Oslo, Norway

By Euro-ISME

23 - 25 May 2016

In previous decades, European armed forces have frequently had to participate in counter-terrorist operations while abroad. For many however, counter-terrorist operations in their home country are a relatively new phenomenon – even though exceptions exist, such as Northern Ireland or the Basque country. Armed and uniformed soldiers can now be seen patrolling the streets, doing work which is, in some respects at least, comparable to that of the civilian police.

What are the ethical implications of this phenomenon? To what extent does it change the relationship between the soldier and the democratic state? Do emerging technologies encroach on democratic freedoms? Does the phenomenon re-define the relation between the police and the military? Under what conditions can soldiers, who are trained to achieve victory by force of arms – including killing where necessary – be used effectively in crowded city-centres? What does this imply for the training of soldiers? Conversely, do we also risk over-militarising our police

This conference will intend to discuss the ethical questions of counter-terrorism for the military.

For more information, please click here.

Washington, D.C.

By the United States Holocaust Memorial Museum

9:00am - 4:45pm

Partners in Prevention: A Global Forum on Ending Genocide brings together international policymakers and experts to discuss atrocity prevention coordination, best practices, and future agendas for domestic and international atrocity prevention efforts. This daylong event is designed to strengthen genocide prevention policy efforts within the United States and deepen international partnerships to stop mass atrocities. 

To get tickets, please click here.

Washington, D.C.

The Stanley Foundation
The Simon-Skjodt Center

The Simon-Skjodt Center for the Prevention of Genocide and the Stanley Foundation will host an off-the-record discussion, “Allies Against Atrocity: The Imperative for Transatlantic Cooperation to Deter, Prevent, and Stop Mass Killings,” featuring Lee Feinstein, Dean of Indiana University’s School of Global and International Studies in the College of Arts and Sciences and former US Ambassador to Poland, and Tod Lindberg, Research Fellow at Stanford University’s Hoover Institution.

As recent crises have highlighted, the international community is in urgent need of successful cooperative strategies to prevent and halt mass atrocities. The right starting point for cooperation is between like-minded, politically influential, and militarily capable allies who share the view that preventing atrocities is a core national security interest and a core moral responsibility.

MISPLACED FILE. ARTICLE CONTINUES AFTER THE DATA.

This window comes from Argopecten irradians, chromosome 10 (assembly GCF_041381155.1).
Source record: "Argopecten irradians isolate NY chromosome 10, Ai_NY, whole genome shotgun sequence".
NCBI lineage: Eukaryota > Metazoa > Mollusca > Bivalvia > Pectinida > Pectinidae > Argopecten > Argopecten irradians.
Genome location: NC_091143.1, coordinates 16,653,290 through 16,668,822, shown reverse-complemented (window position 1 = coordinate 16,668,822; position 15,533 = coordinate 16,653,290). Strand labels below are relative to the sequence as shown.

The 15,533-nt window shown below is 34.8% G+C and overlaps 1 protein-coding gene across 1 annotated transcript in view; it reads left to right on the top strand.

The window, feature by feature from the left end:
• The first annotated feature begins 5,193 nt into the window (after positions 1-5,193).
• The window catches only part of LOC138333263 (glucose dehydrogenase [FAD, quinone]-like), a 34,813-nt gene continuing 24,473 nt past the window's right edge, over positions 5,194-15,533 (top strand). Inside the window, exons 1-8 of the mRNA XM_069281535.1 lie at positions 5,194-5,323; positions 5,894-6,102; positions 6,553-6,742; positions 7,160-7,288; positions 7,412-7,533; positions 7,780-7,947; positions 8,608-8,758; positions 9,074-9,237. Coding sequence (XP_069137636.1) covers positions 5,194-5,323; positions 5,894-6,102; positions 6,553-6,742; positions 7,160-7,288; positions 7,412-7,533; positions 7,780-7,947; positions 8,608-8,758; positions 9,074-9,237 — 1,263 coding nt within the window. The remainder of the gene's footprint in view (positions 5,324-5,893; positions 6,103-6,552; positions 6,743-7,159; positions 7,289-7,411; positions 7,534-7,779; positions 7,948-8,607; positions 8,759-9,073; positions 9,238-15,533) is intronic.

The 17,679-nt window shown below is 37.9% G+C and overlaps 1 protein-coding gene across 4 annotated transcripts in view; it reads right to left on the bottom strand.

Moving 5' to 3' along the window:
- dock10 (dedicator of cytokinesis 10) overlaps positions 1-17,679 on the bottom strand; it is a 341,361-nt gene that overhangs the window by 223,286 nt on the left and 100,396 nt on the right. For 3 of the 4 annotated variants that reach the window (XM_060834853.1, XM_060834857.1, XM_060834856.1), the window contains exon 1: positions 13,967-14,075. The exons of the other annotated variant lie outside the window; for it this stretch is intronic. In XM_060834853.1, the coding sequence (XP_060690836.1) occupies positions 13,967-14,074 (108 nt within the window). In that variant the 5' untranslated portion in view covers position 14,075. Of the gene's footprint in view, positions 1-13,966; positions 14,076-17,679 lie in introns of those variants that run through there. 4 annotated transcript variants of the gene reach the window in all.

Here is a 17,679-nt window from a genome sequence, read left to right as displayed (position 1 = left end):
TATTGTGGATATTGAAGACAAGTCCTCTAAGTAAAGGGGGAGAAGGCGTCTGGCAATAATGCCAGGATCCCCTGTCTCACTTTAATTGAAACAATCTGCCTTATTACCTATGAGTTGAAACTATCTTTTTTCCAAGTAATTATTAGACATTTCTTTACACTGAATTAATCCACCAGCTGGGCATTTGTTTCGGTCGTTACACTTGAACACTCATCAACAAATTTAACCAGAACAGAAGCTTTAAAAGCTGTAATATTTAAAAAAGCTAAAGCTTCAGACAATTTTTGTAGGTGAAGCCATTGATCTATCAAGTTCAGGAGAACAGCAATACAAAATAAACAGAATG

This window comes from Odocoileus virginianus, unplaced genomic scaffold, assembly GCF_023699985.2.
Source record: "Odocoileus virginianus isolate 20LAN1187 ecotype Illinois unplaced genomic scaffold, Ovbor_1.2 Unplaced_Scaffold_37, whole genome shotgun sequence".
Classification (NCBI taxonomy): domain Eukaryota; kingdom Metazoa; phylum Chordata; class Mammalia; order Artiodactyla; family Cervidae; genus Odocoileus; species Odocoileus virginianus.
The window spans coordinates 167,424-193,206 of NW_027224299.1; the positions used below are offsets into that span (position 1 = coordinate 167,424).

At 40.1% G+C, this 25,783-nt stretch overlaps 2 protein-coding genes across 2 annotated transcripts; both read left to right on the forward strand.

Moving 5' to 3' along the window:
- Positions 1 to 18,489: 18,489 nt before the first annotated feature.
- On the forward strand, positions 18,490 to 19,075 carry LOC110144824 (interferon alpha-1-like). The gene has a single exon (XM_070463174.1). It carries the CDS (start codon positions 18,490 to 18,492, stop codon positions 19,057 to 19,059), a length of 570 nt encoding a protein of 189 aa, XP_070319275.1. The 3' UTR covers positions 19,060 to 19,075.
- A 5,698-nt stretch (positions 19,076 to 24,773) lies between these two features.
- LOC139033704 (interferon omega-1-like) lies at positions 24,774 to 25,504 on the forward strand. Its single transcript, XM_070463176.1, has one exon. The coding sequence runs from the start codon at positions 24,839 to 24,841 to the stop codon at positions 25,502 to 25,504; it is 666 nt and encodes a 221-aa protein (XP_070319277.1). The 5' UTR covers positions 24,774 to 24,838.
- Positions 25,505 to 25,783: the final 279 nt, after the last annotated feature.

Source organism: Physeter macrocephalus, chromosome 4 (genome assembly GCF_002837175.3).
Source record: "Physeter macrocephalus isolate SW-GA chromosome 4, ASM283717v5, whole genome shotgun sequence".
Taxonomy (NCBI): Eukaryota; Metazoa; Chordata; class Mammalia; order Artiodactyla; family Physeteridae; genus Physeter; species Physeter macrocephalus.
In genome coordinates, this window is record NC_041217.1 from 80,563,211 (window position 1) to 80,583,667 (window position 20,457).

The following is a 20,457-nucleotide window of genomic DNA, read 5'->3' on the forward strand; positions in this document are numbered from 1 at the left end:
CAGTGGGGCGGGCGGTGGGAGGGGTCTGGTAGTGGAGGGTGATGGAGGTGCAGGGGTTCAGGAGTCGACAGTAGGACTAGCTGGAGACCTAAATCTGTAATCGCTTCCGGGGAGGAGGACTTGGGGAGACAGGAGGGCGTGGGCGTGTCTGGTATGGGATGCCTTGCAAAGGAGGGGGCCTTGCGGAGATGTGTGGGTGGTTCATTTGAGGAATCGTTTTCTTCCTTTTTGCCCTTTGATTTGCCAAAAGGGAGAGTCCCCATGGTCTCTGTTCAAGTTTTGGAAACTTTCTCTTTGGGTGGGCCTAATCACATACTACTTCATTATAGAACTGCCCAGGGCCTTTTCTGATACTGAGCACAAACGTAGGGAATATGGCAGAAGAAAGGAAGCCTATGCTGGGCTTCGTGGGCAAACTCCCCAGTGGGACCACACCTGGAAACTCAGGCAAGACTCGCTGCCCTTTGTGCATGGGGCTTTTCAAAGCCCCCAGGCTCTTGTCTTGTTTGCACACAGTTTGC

Lee Feinstein and Tod Lindberg have recently concluded a project that explores the capabilities and gaps of key national and institutional actors in preventing and responding to mass atrocities. Their forthcoming report contains findings and recommendations for transatlantic partners to strengthen cooperation in this space.

The discussion will begin with a brief overview of key insights from the report. It will follow with an off-the-record exchange among participants to further understand opportunities and challenges in transatlantic cooperation, particularly in light of upcoming leadership changes within the United Nations and United States government. An executive summary will be distributed to confirmed participants prior to this event.

For more information, please click here.

New York, NY

By the United States Holocaust Memorial Museum

Is it ever too late to pay for a crime? While some Nazi officials and collaborators were brought to trial at the International Military Tribunal at Nuremberg and other courts in the mid– to late– 1940s, they only represented a fraction of those responsible for the Holocaust. As the years passed, the global legal community largely lost interest in pursuing the remaining perpetrators. A few remarkable individuals, however, wanted to ensure the crimes of the Holocaust would never be forgotten or go unpunished.

Discover the small band of individuals who refused to give up and were able to uncover criminals such as  Klaus Barbie and John Demjanjuk. The work of these Nazi “hunters"—which still continues across the world—has set important precedents for how we punish the crime of genocide today.

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London, United Kingdom

By the International State Crime Initiative 

The International State Crime Initiative (ISCI) is excited to host Professor Daniel Feierstein to deliver its 2016 Annual Lecture. Professor Feierstein is a renowned genocide scholar, and his books and articles have been critical in the qualification of the crimes committed in Argentina as genocide, established by 9 different tribunals from 2006 on. His conceptual work on genocide was central to the development of ISCI's research on the genocide of the Rohingya in Myanmar. 

For more information, please visit this page.